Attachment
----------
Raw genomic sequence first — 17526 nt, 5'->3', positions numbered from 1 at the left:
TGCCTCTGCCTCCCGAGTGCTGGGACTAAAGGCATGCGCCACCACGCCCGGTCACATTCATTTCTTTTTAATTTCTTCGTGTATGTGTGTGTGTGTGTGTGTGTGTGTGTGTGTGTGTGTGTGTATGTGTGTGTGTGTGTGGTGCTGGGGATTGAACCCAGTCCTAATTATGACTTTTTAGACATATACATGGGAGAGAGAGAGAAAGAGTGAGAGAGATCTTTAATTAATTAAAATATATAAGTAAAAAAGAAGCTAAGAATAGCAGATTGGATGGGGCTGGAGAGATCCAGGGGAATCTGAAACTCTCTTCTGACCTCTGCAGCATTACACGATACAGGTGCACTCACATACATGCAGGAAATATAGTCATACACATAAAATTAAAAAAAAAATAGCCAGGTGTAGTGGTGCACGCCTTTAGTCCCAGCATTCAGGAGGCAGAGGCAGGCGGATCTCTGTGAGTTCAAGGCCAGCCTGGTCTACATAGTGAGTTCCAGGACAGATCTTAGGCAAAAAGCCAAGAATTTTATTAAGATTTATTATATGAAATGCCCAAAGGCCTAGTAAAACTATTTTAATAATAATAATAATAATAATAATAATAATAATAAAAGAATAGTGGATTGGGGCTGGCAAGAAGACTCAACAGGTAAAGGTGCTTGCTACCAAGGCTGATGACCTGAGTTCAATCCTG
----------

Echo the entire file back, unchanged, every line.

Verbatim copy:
Raw genomic sequence first — 17526 nt, 5'->3', positions numbered from 1 at the left:
TGCCTCTGCCTCCCGAGTGCTGGGACTAAAGGCATGCGCCACCACGCCCGGTCACATTCATTTCTTTTTAATTTCTTCGTGTATGTGTGTGTGTGTGTGTGTGTGTGTGTGTGTGTGTGTGTGTATGTGTGTGTGTGTGTGGTGCTGGGGATTGAACCCAGTCCTAATTATGACTTTTTAGACATATACATGGGAGAGAGAGAGAAAGAGTGAGAGAGATCTTTAATTAATTAAAATATATAAGTAAAAAAGAAGCTAAGAATAGCAGATTGGATGGGGCTGGAGAGATCCAGGGGAATCTGAAACTCTCTTCTGACCTCTGCAGCATTACACGATACAGGTGCACTCACATACATGCAGGAAATATAGTCATACACATAAAATTAAAAAAAAAATAGCCAGGTGTAGTGGTGCACGCCTTTAGTCCCAGCATTCAGGAGGCAGAGGCAGGCGGATCTCTGTGAGTTCAAGGCCAGCCTGGTCTACATAGTGAGTTCCAGGACAGATCTTAGGCAAAAAGCCAAGAATTTTATTAAGATTTATTATATGAAATGCCCAAAGGCCTAGTAAAACTATTTTAATAATAATAATAATAATAATAATAATAATAATAAAAGAATAGTGGATTGGGGCTGGCAAGAAGACTCAACAGGTAAAGGTGCTTGCTACCAAGGCTGATGACCTGAGTTCAATCCTG